The word going around now is that lobster is selling cheaper than bologna.

I got the lawn mowed, the car started up and the tractor ready to work. Next morning (Wed.) I woke to a frosty white blanket in the yard.

Annie confronts the frost. It warmed up into the high '60's later in the day but as you can see, mid May or not - it can still get cold at night.

I showed Peter how to hook up the disc harrow and start a parttern in the front field. He was

doing fine so I left him at it. He "made a good job of it" and so we got our first ground broken for the season. I plan to put in a "green manure" crop in here. Peter flew back to Santa Barbara yesterday (Thurs.) so I went from Charlottetown to York and picked up our seed order at Vesey's then headed back down east to Murray Harbour North.

Our road trip story is over, but now the farm work has begun. I'll keep you posted here, so do check back in and visit from time to time. Visiting is important here on the island. You'll be expected to stay a bit and get all caught up on the news. I'll put the coffee on.

Monday, May 11, 2009

Running Through New England

We started yesterday east of Hartford, Connecticut and ended in Bangor, Maine last night. As we start our daily routine this morning we're heading to the Canadian border and we plan to be home on PEI tonight.

Susan and the boys are back in our home in Santa Barbara. The evacuation orders were lifted for most of the city last night. I spoke to Susan and she's already been busy washing the ashes off the house. She said the fire burned to within a short distance of our home (down to Hwy 192 in two places). Thank you fire fighters! There were crews from all over the state and a full scale air armada of water dropping planes and helicopters.

Thanks to you, our good friends, for your concern and good wishes. We had to miss visits with several dear friends in Massachusetts and New Hampshire. So sorry we missed you.

Sunday, we pulled off the highway for a short stop in Amesbury, Mass. Why? Well, in the 1600's, our pioneer ancestors had a homestead there when Amesbury was out on the frontier.
Our unfortunate predecessor was killed in an Indian raid. His wife shouted and cursed at an Indian attacker, who killed her husband then hit her on the head and left her for dead. She and their son survived...or I wouldn't be writing this.

Amesbury is a nice looking small town on the Merrimac River, just below the New Hampshire border.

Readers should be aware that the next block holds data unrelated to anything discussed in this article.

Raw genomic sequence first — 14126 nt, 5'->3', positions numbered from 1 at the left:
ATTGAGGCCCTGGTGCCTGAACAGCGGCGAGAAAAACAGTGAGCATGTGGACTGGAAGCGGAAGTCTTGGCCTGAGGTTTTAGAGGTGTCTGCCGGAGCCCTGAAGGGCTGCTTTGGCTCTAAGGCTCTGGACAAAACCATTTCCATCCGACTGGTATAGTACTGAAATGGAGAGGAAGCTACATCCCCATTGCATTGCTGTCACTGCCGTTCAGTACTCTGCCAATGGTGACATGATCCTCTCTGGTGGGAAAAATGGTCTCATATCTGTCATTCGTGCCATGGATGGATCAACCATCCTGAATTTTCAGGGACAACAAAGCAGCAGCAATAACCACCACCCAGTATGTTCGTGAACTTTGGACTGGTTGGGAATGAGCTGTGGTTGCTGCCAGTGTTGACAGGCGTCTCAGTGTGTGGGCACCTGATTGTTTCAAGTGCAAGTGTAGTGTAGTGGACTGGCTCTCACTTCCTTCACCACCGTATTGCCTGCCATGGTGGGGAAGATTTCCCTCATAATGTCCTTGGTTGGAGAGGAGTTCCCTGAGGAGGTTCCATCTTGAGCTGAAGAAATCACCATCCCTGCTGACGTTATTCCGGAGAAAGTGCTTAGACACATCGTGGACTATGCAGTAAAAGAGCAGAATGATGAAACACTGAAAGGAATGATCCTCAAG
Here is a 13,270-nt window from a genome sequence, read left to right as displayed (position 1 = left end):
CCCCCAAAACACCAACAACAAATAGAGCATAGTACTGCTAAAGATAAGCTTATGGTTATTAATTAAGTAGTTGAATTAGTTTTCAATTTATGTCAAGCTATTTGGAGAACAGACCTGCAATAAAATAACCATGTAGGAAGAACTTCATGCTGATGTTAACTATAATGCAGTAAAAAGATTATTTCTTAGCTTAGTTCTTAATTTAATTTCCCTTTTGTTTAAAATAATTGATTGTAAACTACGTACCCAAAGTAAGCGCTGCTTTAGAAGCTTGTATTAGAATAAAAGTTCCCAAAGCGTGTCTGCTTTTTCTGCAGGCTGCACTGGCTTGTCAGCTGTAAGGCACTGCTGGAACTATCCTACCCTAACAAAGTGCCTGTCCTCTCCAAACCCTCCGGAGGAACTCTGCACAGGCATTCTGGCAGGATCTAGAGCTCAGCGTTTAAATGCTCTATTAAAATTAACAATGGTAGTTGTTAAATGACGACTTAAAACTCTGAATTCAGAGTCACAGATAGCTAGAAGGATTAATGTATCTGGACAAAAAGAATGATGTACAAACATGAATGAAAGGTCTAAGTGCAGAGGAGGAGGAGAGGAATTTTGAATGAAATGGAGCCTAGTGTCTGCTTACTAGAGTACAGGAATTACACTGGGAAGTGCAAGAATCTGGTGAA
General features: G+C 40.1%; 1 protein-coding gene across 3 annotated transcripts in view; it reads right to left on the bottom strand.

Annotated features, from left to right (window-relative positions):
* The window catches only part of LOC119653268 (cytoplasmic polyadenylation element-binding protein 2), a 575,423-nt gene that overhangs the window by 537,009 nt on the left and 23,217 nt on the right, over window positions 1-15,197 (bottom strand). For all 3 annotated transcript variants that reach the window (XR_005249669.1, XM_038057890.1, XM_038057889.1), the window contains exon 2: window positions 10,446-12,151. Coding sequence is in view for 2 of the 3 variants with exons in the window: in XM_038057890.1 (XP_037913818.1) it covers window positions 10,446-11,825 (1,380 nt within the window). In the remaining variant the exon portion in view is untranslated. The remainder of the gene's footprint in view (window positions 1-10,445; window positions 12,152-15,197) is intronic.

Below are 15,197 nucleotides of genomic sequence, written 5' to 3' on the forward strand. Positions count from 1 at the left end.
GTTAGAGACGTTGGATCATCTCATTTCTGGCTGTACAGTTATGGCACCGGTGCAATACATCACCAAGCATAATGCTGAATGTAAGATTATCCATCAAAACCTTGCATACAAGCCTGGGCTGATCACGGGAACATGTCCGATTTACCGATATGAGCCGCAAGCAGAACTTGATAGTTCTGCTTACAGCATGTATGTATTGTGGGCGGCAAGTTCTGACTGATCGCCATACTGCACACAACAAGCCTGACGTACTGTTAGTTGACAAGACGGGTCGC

The Congregational Church, which would have been home for our family. Amesbury would be a perfect Hollywood location for "small New England Town".

I found some cousins on the Amesbury Civil War memorial.

We stopped for lunch at a locals hangout and talked baseball with the bartender and a couple of local letter carriers. Former Red Sox slugger and now suspended LA Dodger, Manny Ramirez, was a hot topic. The food was fresh and good.

Barry the bar tender at our service.

This morning we're leaving Bangor and will be leaving the states behind in New Brunswick.

Sunday, May 10, 2009

Big Yellow Truck Gets Hot Wired in New Jersey!

Yes, in true main-stream-media style - I know how to lead with the sensational headline!
"Thousands Could DIE from flu PANDEMIC - more after this message..."

Today is Mother's day, our tenth day on the road in the Big Yellow Truck. We left Gettysburg after a speed tour (please see the previous post), we hit the road intending to make Hartford, Connecticut, about 340 miles.

At about 6:00 PM, we stopped for gas in Boonton, New Jersey. That's when I realized we had a problem. After getting gas (you don't pump your own gas here, they pump it for you - it's the law.) The truck wouldn't start. It wouldn't crank, wouldn't "click"...nothing. We pushed it away from the pump and into a parking spot in front of the minimart. I went inside and asked a pretty young woman for the address so I could call Triple-A for a tow. That's when the locals took over.

She said, "There's a mechanic right up the street. I take my car to him." I asked if the towtruck driver would know where he was. She paused and then called to a customer - "Do you know Romi's?" Long story short, within 5 minutes, the man had called the garage and was giving me a ride up the road to talk to the mechanic.

On the road, Dominic told me he was a local boy, a retired cop who specialized in explosives and forensics. He said he was called in to investigate the first World Trade Center bombing. We walked in to Romi's and introduced ourselves to Lee. Hearing the situation, Lee packed up some tools, closed his shop and drove us back the the Hess Station.

In a few minutes, he had spliced a wire to the starter so we could start the truck by touching the wire to the battery. With the truck hot wired, we were ready to hit the road again. All thanks to the extraordinary kindness of the people of Boonton, New Jersey.